"The most difficult thing is making sure that if there is a special bar or restaurant that we want to go to, that the restaurant is aware beforehand that we are going to have a large group of people," she says. "There are also several factors that go into deciding locations. It's very difficult to do anything downtown because of the parking situation. Most places will be chosen due to parking being close by and people being easy to find within the venue. It is also hard to do something like festivals, because if someone is new to the group, they will have no idea who they are looking for. The best place to have events are smaller locations, that will make the group easy to spot."


Unlike Good, DeGalan describes herself as a social and extroverted individual. She prefers the events where it's easy to meet new people and socialize like coffee shops and restaurants, rather than movies. And that's perfectly acceptable. WM Geeks encourages open mindedness, and not everyone fits perfectly within the fabric of the group in every context. Like a stout-hearted dungeon adventurer, questing for gold and glory, it may take a bit of experimentation to get used to the environment, and find the type of meetup that feels right.


Tabletop games are fun, and a great way to meet and make friends."I think that the WM Geeks represent a lot of people who have struggled before with making friendships or meeting people, or have dealt with anxiety and fear of making new friends," DeGalan says. It can definitely be scary putting yourself out there. What the Geeks provide is a safe space for anyone to join.”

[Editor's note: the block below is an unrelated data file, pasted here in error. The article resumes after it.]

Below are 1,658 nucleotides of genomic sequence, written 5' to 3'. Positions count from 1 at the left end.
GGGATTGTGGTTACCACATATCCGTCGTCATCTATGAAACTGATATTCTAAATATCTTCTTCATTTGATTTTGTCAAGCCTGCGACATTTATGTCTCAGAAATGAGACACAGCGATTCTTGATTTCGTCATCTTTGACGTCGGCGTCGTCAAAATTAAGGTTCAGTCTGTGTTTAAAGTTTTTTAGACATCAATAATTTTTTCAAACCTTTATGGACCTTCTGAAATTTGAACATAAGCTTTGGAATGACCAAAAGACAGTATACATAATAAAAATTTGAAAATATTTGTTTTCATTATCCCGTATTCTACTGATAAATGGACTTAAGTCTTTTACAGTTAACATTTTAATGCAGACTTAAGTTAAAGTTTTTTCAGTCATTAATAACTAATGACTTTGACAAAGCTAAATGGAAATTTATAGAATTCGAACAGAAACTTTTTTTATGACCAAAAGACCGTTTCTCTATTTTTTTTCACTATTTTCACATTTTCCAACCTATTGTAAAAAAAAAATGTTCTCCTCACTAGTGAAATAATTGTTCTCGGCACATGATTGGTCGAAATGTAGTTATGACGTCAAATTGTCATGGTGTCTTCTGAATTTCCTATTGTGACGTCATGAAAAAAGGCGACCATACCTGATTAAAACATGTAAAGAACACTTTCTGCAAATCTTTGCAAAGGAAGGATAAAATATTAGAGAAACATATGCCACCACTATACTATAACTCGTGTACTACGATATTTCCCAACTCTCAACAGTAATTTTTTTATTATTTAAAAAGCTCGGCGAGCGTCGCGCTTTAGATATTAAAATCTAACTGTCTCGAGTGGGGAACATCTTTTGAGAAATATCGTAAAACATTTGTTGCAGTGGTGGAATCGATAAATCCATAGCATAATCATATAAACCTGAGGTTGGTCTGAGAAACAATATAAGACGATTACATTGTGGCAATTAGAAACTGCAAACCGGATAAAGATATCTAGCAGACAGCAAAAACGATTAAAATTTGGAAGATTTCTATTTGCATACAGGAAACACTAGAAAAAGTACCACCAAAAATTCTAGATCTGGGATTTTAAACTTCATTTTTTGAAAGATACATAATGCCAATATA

And, no one has to go it alone.


"West Michigan Geeks really provides a great space for everyone, and I have not ever seen anything that is quite as massive and as encompassing as this group has become," DeGalan says. "I also think that we have a lot of diversity, which is great! It's wonderful to have perspectives that are different from my own. I am proud of how it has grown and I would recommend anyone to come and check us out, even if they don't consider themselves a geek."


We typically associate the word “geek” with an esoteric obsession, something even more compelling than interpersonal interaction, and it can apply to many subjects. There’s no requirement to have seen every original episode of Doctor Who in order, including the lost nine they found in a Nigerian TV studio; or be able to recite the full script of Monty Python and the Holy Grail; or keep all your decades-old Nintendo Power magazines in plastic sleeves. Geekery is applied to anything from raspberry pie to Raspberry Pi, and everything in between. That said, ever since the mid-70s there has been one flavor of geekiness that may remain undisputed.